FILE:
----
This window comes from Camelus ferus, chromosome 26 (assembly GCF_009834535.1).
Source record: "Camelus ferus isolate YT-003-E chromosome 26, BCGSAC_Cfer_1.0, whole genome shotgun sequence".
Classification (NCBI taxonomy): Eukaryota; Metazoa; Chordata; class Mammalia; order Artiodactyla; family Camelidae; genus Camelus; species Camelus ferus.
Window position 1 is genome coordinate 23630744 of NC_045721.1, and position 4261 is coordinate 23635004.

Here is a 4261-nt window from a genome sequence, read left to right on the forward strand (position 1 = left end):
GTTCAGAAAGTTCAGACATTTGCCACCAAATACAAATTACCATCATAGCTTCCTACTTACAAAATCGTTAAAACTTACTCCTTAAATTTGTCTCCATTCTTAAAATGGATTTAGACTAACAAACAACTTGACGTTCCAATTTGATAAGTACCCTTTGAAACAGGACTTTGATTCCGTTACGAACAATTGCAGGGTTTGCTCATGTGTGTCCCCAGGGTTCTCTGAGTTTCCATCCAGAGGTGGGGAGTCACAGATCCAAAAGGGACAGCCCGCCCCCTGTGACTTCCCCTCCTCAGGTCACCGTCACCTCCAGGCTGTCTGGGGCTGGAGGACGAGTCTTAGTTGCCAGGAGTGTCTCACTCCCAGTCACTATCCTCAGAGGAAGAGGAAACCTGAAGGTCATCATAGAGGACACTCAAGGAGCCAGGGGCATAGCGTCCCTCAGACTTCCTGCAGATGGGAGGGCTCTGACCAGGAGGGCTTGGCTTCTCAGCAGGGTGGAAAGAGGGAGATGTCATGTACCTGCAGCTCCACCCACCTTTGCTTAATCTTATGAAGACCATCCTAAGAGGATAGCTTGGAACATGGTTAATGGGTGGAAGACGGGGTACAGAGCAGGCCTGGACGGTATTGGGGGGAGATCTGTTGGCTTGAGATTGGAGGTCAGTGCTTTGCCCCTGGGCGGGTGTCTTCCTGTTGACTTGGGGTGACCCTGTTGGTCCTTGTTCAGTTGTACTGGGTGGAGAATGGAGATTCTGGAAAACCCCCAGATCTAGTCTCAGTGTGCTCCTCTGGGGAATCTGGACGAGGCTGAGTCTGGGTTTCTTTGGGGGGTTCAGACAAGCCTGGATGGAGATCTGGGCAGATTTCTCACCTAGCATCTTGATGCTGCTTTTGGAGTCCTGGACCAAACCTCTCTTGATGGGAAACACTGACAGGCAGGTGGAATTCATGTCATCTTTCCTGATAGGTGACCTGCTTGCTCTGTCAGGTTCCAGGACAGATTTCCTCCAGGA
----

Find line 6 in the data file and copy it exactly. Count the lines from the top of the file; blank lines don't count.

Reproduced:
GTTCAGAAAGTTCAGACATTTGCCACCAAATACAAATTACCATCATAGCTTCCTACTTACAAAATCGTTAAAACTTACTCCTTAAATTTGTCTCCATTCTTAAAATGGATTTAGACTAACAAACAACTTGACGTTCCAATTTGATAAGTACCCTTTGAAACAGGACTTTGATTCCGTTACGAACAATTGCAGGGTTTGCTCATGTGTGTCCCCAGGGTTCTCTGAGTTTCCATCCAGAGGTGGGGAGTCACAGATCCAAAAGGGACAGCCCGCCCCCTGTGACTTCCCCTCCTCAGGTCACCGTCACCTCCAGGCTGTCTGGGGCTGGAGGACGAGTCTTAGTTGCCAGGAGTGTCTCACTCCCAGTCACTATCCTCAGAGGAAGAGGAAACCTGAAGGTCATCATAGAGGACACTCAAGGAGCCAGGGGCATAGCGTCCCTCAGACTTCCTGCAGATGGGAGGGCTCTGACCAGGAGGGCTTGGCTTCTCAGCAGGGTGGAAAGAGGGAGATGTCATGTACCTGCAGCTCCACCCACCTTTGCTTAATCTTATGAAGACCATCCTAAGAGGATAGCTTGGAACATGGTTAATGGGTGGAAGACGGGGTACAGAGCAGGCCTGGACGGTATTGGGGGGAGATCTGTTGGCTTGAGATTGGAGGTCAGTGCTTTGCCCCTGGGCGGGTGTCTTCCTGTTGACTTGGGGTGACCCTGTTGGTCCTTGTTCAGTTGTACTGGGTGGAGAATGGAGATTCTGGAAAACCCCCAGATCTAGTCTCAGTGTGCTCCTCTGGGGAATCTGGACGAGGCTGAGTCTGGGTTTCTTTGGGGGGTTCAGACAAGCCTGGATGGAGATCTGGGCAGATTTCTCACCTAGCATCTTGATGCTGCTTTTGGAGTCCTGGACCAAACCTCTCTTGATGGGAAACACTGACAGGCAGGTGGAATTCATGTCATCTTTCCTGATAGGTGACCTGCTTGCTCTGTCAGGTTCCAGGACAGATTTCCTCCAGGA